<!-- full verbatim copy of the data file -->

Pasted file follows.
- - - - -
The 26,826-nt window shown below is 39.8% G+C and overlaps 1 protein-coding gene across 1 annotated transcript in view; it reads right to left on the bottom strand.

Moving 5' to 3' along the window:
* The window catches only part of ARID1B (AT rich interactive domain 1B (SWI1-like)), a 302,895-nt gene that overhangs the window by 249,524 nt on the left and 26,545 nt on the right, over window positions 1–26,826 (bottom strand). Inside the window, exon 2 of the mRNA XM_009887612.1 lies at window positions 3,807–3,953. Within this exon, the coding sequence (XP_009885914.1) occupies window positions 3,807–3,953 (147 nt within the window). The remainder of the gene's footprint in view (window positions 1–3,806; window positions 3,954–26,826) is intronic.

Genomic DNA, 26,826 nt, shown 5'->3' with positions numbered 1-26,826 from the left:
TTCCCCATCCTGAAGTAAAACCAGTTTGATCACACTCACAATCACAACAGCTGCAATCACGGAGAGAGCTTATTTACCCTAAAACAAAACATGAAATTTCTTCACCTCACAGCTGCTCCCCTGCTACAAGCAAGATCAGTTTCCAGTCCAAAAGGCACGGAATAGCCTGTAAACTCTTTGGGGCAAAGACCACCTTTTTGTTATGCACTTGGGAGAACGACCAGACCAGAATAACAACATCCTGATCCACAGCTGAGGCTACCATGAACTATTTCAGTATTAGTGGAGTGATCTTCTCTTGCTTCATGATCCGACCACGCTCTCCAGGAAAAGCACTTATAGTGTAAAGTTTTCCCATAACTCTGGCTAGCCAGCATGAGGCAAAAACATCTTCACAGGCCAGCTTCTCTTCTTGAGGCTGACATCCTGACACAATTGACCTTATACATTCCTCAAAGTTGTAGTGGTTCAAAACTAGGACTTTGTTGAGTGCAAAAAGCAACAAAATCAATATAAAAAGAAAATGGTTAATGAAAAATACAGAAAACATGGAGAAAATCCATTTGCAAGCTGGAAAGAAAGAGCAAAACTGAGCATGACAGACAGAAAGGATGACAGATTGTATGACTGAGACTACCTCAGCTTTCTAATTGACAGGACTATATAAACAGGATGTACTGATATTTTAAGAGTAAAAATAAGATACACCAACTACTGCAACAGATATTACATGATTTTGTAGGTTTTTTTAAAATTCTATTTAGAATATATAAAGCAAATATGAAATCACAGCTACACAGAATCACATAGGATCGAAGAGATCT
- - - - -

The 26,826-nt window shown below is 39.8% G+C and overlaps 1 protein-coding gene across 1 annotated transcript in view; it reads right to left on the bottom strand.

Moving 5' to 3' along the window:
* The window catches only part of ARID1B (AT rich interactive domain 1B (SWI1-like)), a 302,895-nt gene that overhangs the window by 249,524 nt on the left and 26,545 nt on the right, over window positions 1–26,826 (bottom strand). Inside the window, exon 2 of the mRNA XM_009887612.1 lies at window positions 3,807–3,953. Within this exon, the coding sequence (XP_009885914.1) occupies window positions 3,807–3,953 (147 nt within the window). The remainder of the gene's footprint in view (window positions 1–3,806; window positions 3,954–26,826) is intronic.

Genomic DNA, 26,826 nt, shown 5'->3' with positions numbered 1-26,826 from the left:
TTCCCCATCCTGAAGTAAAACCAGTTTGATCACACTCACAATCACAACAGCTGCAATCACGGAGAGAGCTTATTTACCCTAAAACAAAACATGAAATTTCTTCACCTCACAGCTGCTCCCCTGCTACAAGCAAGATCAGTTTCCAGTCCAAAAGGCACGGAATAGCCTGTAAACTCTTTGGGGCAAAGACCACCTTTTTGTTATGCACTTGGGAGAACGACCAGACCAGAATAACAACATCCTGATCCACAGCTGAGGCTACCATGAACTATTTCAGTATTAGTGGAGTGATCTTCTCTTGCTTCATGATCCGACCACGCTCTCCAGGAAAAGCACTTATAGTGTAAAGTTTTCCCATAACTCTGGCTAGCCAGCATGAGGCAAAAACATCTTCACAGGCCAGCTTCTCTTCTTGAGGCTGACATCCTGACACAATTGACCTTATACATTCCTCAAAGTTGTAGTGGTTCAAAACTAGGACTTTGTTGAGTGCAAAAAGCAACAAAATCAATATAAAAAGAAAATGGTTAATGAAAAATACAGAAAACATGGAGAAAATCCATTTGCAAGCTGGAAAGAAAGAGCAAAACTGAGCATGACAGACAGAAAGGATGACAGATTGTATGACTGAGACTACCTCAGCTTTCTAATTGACAGGACTATATAAACAGGATGTACTGATATTTTAAGAGTAAAAATAAGATACACCAACTACTGCAACAGATATTACATGATTTTGTAGGTTTTTTTAAAATTCTATTTAGAATATATAAAGCAAATATGAAATCACAGCTACACAGAATCACATAGGATCGAAGAGATCT